Winter can be a rough time for your fence, as the elements may affect it and potentially lead to damage. If you have a wooden fence, this risk is amplified. Because of these effects, it is important to keep a close eye on your fence during the cold season. As one of the leading fence installation companies in Bucks County, we know a thing or two about maintaining a fence and protecting it from the elements, so we’re sharing some essential tips that will help keep your wooden fence standing upright this winter.
Prevent winter warping.
As we’ve learned with the temperatures shifting from below freezing to upwards of 60 degrees and everything in between in the past month, winter weather can be unpredictable. The downside to this is that it can cause your fence to contract and expand, leading to knotholes. Aside from being an eyesore, knotholes are a breeding ground for animals, mold, and other unwanted guests. Greenhill Fencing can help you find out what kind of wood is best for avoiding knotholes.
Make sure your fence stays level.
Once the cold of winter is behind us, your fence is still at risk of damage from the after-effects. In particular, your fence posts could shift due to the inconsistency in the soil after a cold front. This puts the entire structural integrity of your fence at risk.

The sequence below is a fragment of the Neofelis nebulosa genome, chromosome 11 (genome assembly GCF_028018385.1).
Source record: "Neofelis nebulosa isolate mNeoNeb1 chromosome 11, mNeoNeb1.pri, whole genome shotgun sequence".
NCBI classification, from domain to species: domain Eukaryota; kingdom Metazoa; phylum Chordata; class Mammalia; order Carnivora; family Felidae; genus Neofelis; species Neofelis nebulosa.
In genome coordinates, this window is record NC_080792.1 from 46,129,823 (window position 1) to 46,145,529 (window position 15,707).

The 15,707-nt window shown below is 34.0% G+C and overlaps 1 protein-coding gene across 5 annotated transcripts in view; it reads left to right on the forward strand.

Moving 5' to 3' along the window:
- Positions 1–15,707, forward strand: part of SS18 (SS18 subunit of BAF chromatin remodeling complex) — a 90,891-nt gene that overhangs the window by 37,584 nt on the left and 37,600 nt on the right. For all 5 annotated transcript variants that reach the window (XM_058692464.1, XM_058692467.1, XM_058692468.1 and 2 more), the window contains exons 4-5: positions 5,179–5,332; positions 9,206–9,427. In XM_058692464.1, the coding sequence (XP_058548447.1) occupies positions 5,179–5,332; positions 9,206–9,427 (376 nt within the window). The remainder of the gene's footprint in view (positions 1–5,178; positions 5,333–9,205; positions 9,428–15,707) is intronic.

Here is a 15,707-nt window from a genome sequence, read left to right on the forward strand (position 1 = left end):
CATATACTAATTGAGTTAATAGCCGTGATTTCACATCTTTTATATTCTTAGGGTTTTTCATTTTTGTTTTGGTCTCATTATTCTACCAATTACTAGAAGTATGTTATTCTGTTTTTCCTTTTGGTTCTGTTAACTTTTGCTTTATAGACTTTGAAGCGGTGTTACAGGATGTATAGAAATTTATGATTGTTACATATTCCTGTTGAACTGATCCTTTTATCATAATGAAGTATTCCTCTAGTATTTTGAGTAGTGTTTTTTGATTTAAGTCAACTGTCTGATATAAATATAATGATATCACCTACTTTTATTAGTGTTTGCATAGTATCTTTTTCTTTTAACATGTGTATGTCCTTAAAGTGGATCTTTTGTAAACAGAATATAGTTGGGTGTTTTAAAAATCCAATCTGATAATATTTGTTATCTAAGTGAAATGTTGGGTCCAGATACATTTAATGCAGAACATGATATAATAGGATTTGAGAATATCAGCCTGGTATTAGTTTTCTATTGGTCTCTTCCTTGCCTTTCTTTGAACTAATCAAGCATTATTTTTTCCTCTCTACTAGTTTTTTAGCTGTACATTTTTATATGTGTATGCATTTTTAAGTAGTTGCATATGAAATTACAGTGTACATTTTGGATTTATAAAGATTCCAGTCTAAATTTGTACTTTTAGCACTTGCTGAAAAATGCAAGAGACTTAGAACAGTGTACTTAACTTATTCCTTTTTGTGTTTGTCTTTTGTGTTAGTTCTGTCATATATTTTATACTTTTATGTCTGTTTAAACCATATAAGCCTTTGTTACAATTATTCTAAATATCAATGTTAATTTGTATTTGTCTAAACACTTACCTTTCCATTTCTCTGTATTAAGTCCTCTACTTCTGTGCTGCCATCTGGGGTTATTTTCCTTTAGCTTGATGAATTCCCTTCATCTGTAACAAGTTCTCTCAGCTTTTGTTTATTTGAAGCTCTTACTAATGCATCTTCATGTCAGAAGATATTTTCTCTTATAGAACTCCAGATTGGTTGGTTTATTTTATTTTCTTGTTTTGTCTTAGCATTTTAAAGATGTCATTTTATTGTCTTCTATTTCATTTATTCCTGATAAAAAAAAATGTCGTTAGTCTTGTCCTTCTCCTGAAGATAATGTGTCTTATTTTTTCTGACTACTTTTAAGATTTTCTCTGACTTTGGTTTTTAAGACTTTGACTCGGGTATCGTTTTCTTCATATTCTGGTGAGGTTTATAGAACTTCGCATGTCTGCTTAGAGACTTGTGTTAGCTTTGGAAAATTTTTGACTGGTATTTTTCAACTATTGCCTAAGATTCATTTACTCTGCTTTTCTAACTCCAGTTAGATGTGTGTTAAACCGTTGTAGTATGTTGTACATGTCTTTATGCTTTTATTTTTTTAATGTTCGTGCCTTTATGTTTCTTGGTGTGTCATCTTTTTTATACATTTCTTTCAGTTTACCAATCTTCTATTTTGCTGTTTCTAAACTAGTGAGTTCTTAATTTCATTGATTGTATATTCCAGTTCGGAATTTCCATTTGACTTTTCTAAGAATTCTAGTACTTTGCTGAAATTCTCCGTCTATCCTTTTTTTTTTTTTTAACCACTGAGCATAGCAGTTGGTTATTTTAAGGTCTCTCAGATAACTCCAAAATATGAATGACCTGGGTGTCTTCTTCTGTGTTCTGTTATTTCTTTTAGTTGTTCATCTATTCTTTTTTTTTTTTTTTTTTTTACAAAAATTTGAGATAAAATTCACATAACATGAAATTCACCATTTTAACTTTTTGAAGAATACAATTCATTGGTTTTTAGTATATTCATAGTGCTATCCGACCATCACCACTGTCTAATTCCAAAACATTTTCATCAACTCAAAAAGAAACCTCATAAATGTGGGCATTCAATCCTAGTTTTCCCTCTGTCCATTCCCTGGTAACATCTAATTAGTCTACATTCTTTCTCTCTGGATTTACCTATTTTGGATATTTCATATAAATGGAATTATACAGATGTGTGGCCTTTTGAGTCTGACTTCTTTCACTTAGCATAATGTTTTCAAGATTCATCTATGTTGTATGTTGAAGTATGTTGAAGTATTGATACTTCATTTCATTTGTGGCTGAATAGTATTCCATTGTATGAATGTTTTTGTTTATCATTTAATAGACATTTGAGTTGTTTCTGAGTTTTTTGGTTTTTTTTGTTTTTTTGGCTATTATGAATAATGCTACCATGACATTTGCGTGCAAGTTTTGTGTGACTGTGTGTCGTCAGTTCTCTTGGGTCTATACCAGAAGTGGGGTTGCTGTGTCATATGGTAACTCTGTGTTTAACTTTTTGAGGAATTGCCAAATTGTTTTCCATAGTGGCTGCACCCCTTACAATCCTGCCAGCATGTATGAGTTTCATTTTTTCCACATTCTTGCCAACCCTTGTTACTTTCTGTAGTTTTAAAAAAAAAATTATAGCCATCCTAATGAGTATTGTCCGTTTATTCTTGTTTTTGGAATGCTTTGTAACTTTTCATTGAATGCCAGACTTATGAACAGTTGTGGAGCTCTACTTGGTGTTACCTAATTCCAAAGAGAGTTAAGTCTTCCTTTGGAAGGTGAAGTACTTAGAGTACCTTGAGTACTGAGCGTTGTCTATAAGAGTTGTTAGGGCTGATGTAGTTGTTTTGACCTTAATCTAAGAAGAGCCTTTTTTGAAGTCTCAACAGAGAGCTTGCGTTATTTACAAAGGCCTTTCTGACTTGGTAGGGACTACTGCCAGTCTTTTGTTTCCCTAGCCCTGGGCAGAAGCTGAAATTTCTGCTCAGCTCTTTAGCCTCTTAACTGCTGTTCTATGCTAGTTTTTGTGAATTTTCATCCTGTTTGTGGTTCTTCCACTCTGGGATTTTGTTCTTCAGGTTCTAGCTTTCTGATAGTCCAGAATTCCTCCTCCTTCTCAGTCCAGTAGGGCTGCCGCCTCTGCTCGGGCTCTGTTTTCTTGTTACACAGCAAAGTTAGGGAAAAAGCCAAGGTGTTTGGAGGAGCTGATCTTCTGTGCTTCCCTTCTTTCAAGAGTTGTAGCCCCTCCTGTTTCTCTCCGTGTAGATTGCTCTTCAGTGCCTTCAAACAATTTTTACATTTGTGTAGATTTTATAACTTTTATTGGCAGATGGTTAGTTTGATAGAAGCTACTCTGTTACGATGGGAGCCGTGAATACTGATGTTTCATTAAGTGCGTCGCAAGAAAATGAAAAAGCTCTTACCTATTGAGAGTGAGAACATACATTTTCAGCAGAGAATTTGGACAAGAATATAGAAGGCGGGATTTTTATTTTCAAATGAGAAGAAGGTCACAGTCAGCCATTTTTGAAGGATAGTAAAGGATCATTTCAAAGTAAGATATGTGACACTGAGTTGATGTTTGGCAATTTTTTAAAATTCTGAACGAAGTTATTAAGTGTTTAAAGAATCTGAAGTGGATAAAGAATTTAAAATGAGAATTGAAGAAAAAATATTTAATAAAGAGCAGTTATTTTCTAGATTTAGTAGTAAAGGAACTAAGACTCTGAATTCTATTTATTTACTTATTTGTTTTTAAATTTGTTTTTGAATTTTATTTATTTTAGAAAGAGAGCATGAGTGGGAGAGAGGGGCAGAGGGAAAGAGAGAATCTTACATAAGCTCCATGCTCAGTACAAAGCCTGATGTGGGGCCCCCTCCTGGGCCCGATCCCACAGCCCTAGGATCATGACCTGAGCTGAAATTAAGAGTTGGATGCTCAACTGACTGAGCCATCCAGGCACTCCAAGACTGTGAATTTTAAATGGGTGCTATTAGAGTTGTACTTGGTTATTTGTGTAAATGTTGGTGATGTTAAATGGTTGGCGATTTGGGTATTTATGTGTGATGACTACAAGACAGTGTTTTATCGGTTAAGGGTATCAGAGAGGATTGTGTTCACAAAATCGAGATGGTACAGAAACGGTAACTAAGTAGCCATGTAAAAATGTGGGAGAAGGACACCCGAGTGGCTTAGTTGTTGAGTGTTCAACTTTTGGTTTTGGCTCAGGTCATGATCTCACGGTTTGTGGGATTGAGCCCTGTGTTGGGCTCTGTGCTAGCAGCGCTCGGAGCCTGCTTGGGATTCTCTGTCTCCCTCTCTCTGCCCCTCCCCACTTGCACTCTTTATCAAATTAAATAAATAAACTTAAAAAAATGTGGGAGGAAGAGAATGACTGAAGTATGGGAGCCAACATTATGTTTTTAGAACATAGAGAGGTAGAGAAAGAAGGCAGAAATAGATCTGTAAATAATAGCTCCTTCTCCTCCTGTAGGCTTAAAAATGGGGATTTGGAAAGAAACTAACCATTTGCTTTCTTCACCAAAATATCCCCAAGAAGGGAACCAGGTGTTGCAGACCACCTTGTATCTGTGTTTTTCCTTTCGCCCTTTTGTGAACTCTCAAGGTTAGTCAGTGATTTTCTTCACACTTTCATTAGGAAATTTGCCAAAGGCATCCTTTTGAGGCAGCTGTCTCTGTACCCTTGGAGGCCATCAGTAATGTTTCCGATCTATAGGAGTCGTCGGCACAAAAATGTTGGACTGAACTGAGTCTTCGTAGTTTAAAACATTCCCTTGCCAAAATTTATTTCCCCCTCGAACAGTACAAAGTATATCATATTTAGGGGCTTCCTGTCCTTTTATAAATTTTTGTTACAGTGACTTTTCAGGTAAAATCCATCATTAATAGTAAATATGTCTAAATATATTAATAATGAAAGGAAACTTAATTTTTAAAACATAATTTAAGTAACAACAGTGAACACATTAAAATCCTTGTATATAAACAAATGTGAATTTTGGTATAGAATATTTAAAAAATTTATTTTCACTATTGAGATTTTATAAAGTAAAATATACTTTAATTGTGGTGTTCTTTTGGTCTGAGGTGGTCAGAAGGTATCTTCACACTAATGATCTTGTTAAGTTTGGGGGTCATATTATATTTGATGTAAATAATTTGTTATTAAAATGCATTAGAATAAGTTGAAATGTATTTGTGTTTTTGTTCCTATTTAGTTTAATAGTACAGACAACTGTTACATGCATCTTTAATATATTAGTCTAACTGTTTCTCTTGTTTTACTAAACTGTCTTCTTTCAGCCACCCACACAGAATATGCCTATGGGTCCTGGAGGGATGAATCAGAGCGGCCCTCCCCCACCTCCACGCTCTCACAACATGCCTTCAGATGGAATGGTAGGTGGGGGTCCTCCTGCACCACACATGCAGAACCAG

Greenhill Fencing makes a concerted effort to avoid this issue by making sure are posts are far enough into the soil when we install, as well as keeping the fence level as needed. If, come spring, your fence isn’t level, we can make the appropriate repairs once the weather is warm enough.
Keep moisture out of your fence.
Winter weather isn’t the only threat to your fence – your fence is just as much at risk of moisture during the summer, too. The difference this time of year, however, is that the weather isn’t warm enough to allow your fence to dry out, and the cold moisture staying in the wood will cause it to rot and allow your fence to fall apart. To prevent this from happening, apply oil-based stains to your fence in the late summer or fall – early enough so that it settles and can be effective in time for the cold fronts to come.